Family: Jamsetjee and Avabai had ten children altogether, of whom only four of the youngest survived. These were three boys, Cursetjee, Rustomji and Sohrabji and one girl, Pherozebai, all of whom, following in their parents footsteps, went on to also make their own mark in society.

Continuing Opulence: Seven years after returning from his last voyage, Jamsetjee’s shrewd business-sense, saw in 1814, further opportunities for exporting Indian cotton. He bought six ships to avoid paying freight charges to British ships and thousands of bales of raw Indian cotton, which he supplied to foreign countries, making colossal profits. Another seven years later, by 1821, Jamsetjee had cornered, with the partnership of Messrs. W. Jardine & Matheson, in Hong Kong, the entire very important China trade, which continued with some alterations, till the 1839-1842 ‘Opium Wars’.

New Directions: Jamsetjee now turned his attention to giving back to his city and community (Zoroastrian and Non-Zoroastrian alike), in two ways. First, he took on voluntary public works and duties, working with other young patriots, for their rights to jury duty, (very important in a colonial setting for justice and fairness), to be made “Justices of Peace” (JJ was the first Indian to be accorded these rights), collecting of public subscriptions for statues to those who championed the Indian cause, donations to commemorate the marriage of Victoria and Albert and the birth of the Prince of Wales. He was voted the first Honorary President of the, politically very important, Bombay Association, where Dadabhai Naoroji was also making his mark. He became a trustee of the Parsi Panchayat, from 1823-1859, and revolutionised its former sloppiness. He wrote a book, Kholaseh-i-Panchayat, in which he castigated the priesthood for their ignorance of their own religion, and for preying on the superstition of women. Secondly, he espoused the idea of “wealth earned, becoming wealth shared for the common good”. There are scores of his acts of philanthropy too numerous to list here. Suffice it to say, if anyone was in need, they did not have to ask. Jamsetjee would send donations from a few hundred rupees, to thousands of pounds, ships laden with goods, offering his own home to friends in need, donations to public feasts, etc. He built many wells, the Poona Bund and Waterworks, several dozen schools via his Sir J.J Benevolent Institution, Agiaries & Atash Adarians, the Mahim Causeway (to provide a fitting approach for the Mahim Creek Bridge built by his wife Avabai) and finally the two magnificent crowning glories of his philanthropy, the Sir J. J. Hospital (the first, properly equipped, civil Hospital in Bombay), and the Sir J. J. School of Art (now with the three divisions, of Fine & Commercial Art & Architecture) to which people come from all over India.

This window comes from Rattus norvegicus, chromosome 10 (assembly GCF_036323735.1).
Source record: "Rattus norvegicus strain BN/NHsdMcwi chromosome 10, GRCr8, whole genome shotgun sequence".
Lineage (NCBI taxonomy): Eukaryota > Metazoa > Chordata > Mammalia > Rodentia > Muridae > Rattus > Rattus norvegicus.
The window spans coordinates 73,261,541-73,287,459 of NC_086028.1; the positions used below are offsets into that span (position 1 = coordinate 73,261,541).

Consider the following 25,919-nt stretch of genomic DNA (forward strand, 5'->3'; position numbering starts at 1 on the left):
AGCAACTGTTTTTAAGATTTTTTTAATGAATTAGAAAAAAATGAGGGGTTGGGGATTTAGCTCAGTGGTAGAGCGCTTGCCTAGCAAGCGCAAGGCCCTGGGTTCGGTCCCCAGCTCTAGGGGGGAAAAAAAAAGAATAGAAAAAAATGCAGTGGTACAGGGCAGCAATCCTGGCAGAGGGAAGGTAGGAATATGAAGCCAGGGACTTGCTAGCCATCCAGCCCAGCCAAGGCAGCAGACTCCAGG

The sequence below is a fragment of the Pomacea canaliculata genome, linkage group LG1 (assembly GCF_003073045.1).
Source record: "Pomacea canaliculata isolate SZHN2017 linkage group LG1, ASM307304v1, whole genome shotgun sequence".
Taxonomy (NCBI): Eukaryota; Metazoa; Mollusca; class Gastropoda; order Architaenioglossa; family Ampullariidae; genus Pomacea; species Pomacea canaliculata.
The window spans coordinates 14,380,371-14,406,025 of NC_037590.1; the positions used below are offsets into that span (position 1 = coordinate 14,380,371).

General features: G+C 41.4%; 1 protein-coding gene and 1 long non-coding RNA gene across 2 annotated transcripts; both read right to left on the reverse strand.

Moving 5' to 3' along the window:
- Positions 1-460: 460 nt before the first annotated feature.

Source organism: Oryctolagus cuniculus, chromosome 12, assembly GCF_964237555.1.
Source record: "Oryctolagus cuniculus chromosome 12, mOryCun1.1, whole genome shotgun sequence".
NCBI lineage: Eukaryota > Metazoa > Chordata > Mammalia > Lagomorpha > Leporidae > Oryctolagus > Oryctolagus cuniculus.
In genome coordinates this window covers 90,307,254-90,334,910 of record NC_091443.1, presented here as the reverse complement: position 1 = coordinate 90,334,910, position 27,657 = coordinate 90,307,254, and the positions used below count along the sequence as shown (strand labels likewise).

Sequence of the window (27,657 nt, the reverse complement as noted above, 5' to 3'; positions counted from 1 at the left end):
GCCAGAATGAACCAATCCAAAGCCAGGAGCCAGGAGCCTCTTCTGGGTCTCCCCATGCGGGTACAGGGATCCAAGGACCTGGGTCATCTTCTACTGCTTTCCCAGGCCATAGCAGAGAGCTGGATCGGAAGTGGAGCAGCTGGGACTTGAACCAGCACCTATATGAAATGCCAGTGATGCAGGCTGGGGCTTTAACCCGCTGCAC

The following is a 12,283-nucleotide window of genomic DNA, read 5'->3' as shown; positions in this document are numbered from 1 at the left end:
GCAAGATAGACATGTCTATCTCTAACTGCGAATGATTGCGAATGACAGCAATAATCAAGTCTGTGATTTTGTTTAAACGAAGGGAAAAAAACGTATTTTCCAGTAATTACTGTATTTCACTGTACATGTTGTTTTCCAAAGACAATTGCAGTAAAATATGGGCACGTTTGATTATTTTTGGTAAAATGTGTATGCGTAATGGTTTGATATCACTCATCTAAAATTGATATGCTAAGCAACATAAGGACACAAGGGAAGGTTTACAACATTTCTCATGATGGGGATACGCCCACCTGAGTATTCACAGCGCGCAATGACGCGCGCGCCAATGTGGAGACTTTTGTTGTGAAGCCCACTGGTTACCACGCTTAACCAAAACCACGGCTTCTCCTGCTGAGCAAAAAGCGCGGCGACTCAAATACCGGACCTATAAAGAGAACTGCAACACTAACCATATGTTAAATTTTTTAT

He was a visionary in many respects, e.g., the importance of the education of women, (his own daughter was not only educated, but her early portraits show her with an imposing pagri/turban on her head, giving her an equal status with men) which he shared with Dadabhai. He allowed his wife the independence of a private income. He set up a family Trust, to manage the hereditary Baronetcy for future generations, which included a magnificent residence befitting a baronet. He kept detailed accounts of all his business deals, which he donated to the nation, and which are housed in the University of Bombay Library to this day.

A grateful colonial Government and nation awarded him:

  • The first Indian Knighthood (1842). Sir J. J.’s coat of arms proclaimed “Industry & Liberality”
  • A gold medal (1842) studded with diamonds, with Queen Victoria’s image and inscription.
  • The Freedom of the city of London, (1855) “for a blameless private life and public worth”.
  • The first Indian Baronetcy (1857) - a hereditary title, for his family in perpetuity.
  • A statue sculpted by the famous Baron Marochetti was shipped from Britain

In India Jamsetjee had had the confidence and friendship of the Governors of Bombay and other British dignitaries, with whom he had many dealings involving business and pleasure alike, over the decades of his busy life. He was now holding a hereditary title, an honour, indeed, for the son of a poor weaver.

But his acts of benevolence did not just involve the rich, the well connected, or the just struggling. Towards the end of his life, wishing to reach out to the poorest of the poor, Jamsetjee took to getting into his horse-drawn carriage each day at dusk, and driving along the Esplanade from the Fort to Back Bay. There were two bags of money, constantly replenished, one on his left and one on his right. He would take fistfuls from each, and distribute them indiscriminately, to the poor, ragged, hungry souls lining the road with outstretched hands. This became a daily routine till he passed away on April 15 th. 1859. His family declined the offer of a military funeral from the Government. The entire city of Bombay came to a standstill, with flags at half-mast, and the longest cortege known to its inhabitants. The Uthamna ceremonies were observed all over India and Hong Kong, as befitted “Parsi-Lok-Na Motta Seth”.

Avabai, may be said to be a minor hero in her own right, being not only a devoted and diligent wife and mother, but also with her own private fortune, which she used to ameliorate the living and working conditions of country dwellers, educating Bombay youth in general and Zarthustrian studies, becoming in later years a prominent public benefactor herself, chiefly for erecting the bridge over the Mahim creek, which has a dedication to her in four languages.

 

References:

Encyclopaedia Britannica, Encyclopedia Britannica Inc., 1995.
Godrej, P. & Punthaki-Mistree, F. Eds. Zoroastrian Tapestry, Mapin Publishing 2002.
Karanjia, B. K. Give Me A Bombay Merchant - Anytime!, University of Mumbai, 1998.